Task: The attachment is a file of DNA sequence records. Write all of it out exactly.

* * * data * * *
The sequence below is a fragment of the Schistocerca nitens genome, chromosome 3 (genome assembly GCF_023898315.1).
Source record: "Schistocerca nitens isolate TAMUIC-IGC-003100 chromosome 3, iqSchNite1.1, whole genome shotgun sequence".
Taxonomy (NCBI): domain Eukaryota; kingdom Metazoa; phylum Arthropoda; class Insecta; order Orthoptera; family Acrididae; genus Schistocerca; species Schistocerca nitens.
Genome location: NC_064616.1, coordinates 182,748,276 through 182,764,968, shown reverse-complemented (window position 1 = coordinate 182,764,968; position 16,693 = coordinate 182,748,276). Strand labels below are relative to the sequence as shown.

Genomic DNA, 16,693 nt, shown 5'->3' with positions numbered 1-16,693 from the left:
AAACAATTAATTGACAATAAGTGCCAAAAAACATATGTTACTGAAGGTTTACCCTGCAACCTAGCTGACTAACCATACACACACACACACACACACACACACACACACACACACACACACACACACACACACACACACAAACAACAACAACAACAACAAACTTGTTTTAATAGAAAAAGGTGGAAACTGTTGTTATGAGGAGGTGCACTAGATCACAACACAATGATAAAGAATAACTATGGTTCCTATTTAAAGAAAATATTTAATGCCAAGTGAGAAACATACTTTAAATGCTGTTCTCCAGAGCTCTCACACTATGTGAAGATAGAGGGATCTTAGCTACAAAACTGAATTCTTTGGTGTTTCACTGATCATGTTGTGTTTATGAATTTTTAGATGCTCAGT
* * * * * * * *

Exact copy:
The sequence below is a fragment of the Schistocerca nitens genome, chromosome 3 (genome assembly GCF_023898315.1).
Source record: "Schistocerca nitens isolate TAMUIC-IGC-003100 chromosome 3, iqSchNite1.1, whole genome shotgun sequence".
Taxonomy (NCBI): domain Eukaryota; kingdom Metazoa; phylum Arthropoda; class Insecta; order Orthoptera; family Acrididae; genus Schistocerca; species Schistocerca nitens.
Genome location: NC_064616.1, coordinates 182,748,276 through 182,764,968, shown reverse-complemented (window position 1 = coordinate 182,764,968; position 16,693 = coordinate 182,748,276). Strand labels below are relative to the sequence as shown.

Genomic DNA, 16,693 nt, shown 5'->3' with positions numbered 1-16,693 from the left:
AAACAATTAATTGACAATAAGTGCCAAAAAACATATGTTACTGAAGGTTTACCCTGCAACCTAGCTGACTAACCATACACACACACACACACACACACACACACACACACACACACACACACACACACACACACACACAAACAACAACAACAACAACAAACTTGTTTTAATAGAAAAAGGTGGAAACTGTTGTTATGAGGAGGTGCACTAGATCACAACACAATGATAAAGAATAACTATGGTTCCTATTTAAAGAAAATATTTAATGCCAAGTGAGAAACATACTTTAAATGCTGTTCTCCAGAGCTCTCACACTATGTGAAGATAGAGGGATCTTAGCTACAAAACTGAATTCTTTGGTGTTTCACTGATCATGTTGTGTTTATGAATTTTTAGATGCTCAGT